Symptom of a blocked artery in the neck

When you hear people speak of a blocked artery in the neck, they're most likely referring to one of the two carotid arteries, which are the arteries that actually carry blood directly to your brain. These blood vessels are just as susceptible to blockage, or the development of plague, as any other vessel in your body. If this were to happen, blood flow to your brain will become restricted, prompting a number of unsettling and sometimes life-altering symptoms.


One of the first signs you might experience when suffering from a blocked artery in the neck is almost sudden weakness, according to the Mayo Clinic. This weakness will usually be isolated to either the right or left side of the body. It could affect one side of your face, one of your arms or one of your legs. This particular symptom may also manifest in the form of a numbness or even paralysis to these same areas of the body.


Another symptom you may encounter when suffering from a blocked artery in the neck could involve your ability to speak. This symptom may present itself in a number of different ways. You may start to slur your speech, muddle your speech or garble your speech. It all depends on the person how this symptom will manifest. For some people, it can be fairly mild and almost unnoticeable. For others, it can be relatively severe and quite obvious that something is wrong.

Cognitive Disturbance

Sometimes, a blocked artery in the neck may present a symptom that wouldn't necessarily be perceptible to others, as it involves your cognitive capacity. Since the blockage or plaque is restricting or preventing the proper blood flow to the brain, you can begin to find it rather difficult to actually understand conversations that are going on around you.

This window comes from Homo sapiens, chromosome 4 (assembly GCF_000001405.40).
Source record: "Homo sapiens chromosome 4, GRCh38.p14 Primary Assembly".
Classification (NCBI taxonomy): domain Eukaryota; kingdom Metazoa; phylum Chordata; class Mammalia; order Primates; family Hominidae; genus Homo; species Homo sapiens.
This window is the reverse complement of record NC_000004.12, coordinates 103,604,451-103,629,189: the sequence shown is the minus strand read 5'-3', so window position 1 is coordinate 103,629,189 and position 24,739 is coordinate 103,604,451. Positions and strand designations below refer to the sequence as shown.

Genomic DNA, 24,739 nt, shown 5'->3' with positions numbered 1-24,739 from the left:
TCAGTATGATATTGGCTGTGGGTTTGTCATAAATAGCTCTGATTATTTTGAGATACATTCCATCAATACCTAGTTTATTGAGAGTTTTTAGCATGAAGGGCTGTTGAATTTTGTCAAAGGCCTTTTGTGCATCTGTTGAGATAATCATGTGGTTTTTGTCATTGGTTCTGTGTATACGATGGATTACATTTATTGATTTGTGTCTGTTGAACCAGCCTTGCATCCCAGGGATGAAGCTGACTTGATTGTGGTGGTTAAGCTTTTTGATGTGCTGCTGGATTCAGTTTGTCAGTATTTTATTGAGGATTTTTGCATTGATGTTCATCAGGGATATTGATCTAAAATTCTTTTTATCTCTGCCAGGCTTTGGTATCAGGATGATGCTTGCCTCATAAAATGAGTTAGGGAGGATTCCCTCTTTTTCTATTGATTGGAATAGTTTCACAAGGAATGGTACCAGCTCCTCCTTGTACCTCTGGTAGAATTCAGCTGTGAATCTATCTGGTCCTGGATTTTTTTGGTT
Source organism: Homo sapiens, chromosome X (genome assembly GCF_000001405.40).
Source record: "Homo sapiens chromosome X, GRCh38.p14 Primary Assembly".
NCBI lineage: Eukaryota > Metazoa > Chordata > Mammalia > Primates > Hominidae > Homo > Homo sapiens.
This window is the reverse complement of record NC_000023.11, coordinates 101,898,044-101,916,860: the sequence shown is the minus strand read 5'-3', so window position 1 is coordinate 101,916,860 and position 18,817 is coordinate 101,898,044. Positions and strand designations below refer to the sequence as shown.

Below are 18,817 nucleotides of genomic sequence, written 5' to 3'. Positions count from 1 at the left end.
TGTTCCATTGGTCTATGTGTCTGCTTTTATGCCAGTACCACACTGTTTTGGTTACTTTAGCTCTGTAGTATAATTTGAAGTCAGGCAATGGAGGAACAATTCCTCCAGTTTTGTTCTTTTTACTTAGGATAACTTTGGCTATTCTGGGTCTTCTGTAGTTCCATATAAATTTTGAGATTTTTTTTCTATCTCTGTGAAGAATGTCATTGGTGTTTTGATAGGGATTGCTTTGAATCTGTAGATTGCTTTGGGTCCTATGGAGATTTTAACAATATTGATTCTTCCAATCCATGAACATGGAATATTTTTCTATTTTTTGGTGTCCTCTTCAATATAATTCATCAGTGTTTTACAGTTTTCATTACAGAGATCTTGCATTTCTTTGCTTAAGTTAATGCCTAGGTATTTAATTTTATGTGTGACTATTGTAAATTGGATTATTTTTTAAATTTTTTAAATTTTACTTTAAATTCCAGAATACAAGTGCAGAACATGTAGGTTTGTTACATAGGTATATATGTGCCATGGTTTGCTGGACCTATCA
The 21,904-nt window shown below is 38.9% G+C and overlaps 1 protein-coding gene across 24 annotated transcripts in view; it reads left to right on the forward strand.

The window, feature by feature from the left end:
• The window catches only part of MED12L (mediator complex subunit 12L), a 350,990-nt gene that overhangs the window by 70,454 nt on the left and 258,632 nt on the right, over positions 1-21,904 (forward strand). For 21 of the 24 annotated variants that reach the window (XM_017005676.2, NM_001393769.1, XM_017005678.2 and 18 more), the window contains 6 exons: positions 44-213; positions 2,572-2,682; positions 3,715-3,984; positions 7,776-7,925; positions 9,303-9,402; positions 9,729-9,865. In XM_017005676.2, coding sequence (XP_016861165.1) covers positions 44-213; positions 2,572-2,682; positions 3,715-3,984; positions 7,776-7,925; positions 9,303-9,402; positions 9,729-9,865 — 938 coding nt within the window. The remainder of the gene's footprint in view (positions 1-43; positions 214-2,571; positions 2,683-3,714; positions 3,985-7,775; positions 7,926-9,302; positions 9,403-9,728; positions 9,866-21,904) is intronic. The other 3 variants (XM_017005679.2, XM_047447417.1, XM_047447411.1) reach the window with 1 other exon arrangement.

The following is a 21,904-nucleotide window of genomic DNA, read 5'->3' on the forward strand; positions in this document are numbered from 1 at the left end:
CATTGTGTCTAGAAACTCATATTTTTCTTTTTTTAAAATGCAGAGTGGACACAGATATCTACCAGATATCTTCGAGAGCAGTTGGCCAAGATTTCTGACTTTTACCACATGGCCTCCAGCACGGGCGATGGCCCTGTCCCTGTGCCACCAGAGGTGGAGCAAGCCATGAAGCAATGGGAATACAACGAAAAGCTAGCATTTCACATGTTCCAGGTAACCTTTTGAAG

For some people, a blocked artery in the neck may prompt an abrupt and unexpected disruption to their sight. If you were to manifest this symptom, it will usually come about as blindness isolated to either the right or left eye. Very rarely will this blindness affect both eyes of a person with this sort of blockage.


Given that the blockage within this artery has developed and worsened slowly, you may actually suffer from what is called a TIA, or transient ischemic attack. This event is like a stroke, only smaller and less severe. If you were to experience a TIA, you will usually suffer from weakness or paralysis to one side of your body, a slurred speech, dizziness or lightheadedness and a loss of balance. A transient ischemic attack should be considered a warning sign that you not only have a blockage within the carotid artery, but also that you could soon have a stroke, according to the Mayo Clinic.

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About the Author

Based in Minneapolis, Minn., Dana Severson has been writing marketing materials for small-to-mid-sized businesses since 2005. Prior to this, Severson worked as a manager of business development for a marketing company, developing targeted marketing campaigns for Big G, Betty Crocker and Pillsbury, among others.